Norway Slams EU’s Fishing Quota for Svalbard as ‘Unacceptable’
(Bloomberg) -- Norway scolded the European Union for setting a unilateral quota in the fisheries protection zone off the island of Svalbard, threatening to use its coast guard to prevent what the Nordic nation called “illegal fishing.”
The development is the latest twist in a row involving the EU and the U.K. over fishing rights after Brexit. Triparty talks are still ongoing on fisheries agreements for this year.
Only Norway can allocate EU fishing quotas in the area, extending 200 nautical miles off the island far above the Arctic Circle, Seafood Minister Odd Emil Ingebrigtsen said in a statement on Friday after meeting with the EU’s Environment, Oceans and Fisheries Commissioner Virginijus Sinkevicius.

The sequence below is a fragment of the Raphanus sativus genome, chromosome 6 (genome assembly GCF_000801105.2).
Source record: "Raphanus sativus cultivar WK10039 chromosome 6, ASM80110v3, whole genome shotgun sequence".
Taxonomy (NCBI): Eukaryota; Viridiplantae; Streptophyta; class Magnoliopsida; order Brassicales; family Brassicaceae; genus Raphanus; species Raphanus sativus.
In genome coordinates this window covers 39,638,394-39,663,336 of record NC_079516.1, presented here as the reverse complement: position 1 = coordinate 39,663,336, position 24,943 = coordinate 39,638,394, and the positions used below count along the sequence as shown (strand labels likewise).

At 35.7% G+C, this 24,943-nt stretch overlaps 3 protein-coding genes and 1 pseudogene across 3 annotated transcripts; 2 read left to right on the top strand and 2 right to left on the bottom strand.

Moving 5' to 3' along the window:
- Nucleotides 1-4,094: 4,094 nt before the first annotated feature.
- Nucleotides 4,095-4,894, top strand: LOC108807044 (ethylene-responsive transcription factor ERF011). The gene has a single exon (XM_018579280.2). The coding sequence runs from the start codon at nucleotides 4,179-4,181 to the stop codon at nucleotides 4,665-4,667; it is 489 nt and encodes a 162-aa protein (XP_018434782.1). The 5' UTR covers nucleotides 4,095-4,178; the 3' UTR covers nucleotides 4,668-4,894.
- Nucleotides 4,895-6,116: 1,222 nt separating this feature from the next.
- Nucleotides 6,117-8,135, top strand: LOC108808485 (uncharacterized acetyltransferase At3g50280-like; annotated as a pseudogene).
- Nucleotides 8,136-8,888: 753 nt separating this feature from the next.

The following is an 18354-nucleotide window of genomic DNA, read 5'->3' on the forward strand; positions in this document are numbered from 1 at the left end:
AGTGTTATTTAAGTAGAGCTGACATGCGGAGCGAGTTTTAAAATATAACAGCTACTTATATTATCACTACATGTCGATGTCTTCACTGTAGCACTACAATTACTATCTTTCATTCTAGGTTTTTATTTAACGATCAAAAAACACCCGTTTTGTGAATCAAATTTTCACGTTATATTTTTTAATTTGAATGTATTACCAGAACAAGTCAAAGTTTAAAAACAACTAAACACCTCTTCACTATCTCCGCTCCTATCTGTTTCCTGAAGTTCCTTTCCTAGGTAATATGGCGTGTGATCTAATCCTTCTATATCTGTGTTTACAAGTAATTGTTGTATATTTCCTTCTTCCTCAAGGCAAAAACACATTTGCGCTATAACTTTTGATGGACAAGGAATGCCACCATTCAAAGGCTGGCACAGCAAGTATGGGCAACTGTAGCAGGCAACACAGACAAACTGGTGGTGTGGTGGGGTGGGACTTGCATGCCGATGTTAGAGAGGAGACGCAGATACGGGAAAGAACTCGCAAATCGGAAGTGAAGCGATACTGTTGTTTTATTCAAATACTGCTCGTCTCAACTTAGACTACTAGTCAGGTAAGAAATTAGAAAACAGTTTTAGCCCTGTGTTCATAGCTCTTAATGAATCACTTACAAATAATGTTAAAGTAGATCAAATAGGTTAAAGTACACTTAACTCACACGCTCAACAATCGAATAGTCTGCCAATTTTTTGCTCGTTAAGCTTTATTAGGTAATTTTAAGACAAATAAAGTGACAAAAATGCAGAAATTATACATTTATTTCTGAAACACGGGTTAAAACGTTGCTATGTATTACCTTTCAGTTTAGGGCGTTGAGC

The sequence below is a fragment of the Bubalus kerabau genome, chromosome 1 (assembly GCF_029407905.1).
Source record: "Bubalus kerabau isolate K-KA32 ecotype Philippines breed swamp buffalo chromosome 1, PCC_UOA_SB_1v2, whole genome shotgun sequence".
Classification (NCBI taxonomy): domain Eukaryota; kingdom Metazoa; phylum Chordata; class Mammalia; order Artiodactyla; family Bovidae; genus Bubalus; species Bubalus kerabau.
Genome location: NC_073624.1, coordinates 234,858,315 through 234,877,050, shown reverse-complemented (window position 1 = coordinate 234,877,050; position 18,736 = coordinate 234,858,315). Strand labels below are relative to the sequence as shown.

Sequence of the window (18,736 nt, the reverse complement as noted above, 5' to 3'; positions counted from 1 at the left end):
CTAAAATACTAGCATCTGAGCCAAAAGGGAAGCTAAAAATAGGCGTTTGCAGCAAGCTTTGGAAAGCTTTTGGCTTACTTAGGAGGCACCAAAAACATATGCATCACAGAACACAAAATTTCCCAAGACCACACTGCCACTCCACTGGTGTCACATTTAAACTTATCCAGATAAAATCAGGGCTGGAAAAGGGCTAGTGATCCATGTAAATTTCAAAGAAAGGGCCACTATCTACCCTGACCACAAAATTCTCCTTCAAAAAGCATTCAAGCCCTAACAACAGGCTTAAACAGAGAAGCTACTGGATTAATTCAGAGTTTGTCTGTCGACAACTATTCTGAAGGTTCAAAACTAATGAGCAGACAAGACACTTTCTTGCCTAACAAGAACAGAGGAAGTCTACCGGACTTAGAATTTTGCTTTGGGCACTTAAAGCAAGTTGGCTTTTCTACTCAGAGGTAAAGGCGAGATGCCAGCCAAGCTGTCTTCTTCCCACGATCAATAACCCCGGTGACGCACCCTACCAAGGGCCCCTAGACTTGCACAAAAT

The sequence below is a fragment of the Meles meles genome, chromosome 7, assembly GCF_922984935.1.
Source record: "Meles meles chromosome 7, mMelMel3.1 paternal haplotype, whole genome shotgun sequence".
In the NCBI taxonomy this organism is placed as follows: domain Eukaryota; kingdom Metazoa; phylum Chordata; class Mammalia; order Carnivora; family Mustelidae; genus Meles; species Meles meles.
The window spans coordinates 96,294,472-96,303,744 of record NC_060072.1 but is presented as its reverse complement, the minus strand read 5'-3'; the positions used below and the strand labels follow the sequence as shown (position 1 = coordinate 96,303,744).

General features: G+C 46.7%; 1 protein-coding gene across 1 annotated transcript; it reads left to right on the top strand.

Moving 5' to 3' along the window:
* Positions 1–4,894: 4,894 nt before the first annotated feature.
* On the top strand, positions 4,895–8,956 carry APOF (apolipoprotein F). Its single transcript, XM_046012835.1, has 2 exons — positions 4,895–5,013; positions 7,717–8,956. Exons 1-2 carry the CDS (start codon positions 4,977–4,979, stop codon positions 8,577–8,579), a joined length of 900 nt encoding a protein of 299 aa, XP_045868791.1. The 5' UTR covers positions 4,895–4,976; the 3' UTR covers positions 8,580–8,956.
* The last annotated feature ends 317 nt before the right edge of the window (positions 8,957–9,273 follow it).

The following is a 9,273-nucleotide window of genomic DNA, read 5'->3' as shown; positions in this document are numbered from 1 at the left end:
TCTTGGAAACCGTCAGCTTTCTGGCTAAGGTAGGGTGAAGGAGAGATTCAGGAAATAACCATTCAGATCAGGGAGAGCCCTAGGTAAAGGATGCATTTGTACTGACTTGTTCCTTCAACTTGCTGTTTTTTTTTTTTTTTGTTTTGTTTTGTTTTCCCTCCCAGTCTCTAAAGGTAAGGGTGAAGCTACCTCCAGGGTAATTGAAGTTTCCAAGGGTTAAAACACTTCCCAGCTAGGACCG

“I have therefore made it clear to the EU that any fishing beyond Norway’s quota allocations will be illegal fishing and will be enforced by the Coast Guard in the usual way,” Ingebrigtsen said.
When calculating the 2021 cod quota for EU in the zone based on historic fishing, Norway subtracted the U.K.’s share, allocating a quota of 17,885 metric tons for the bloc.
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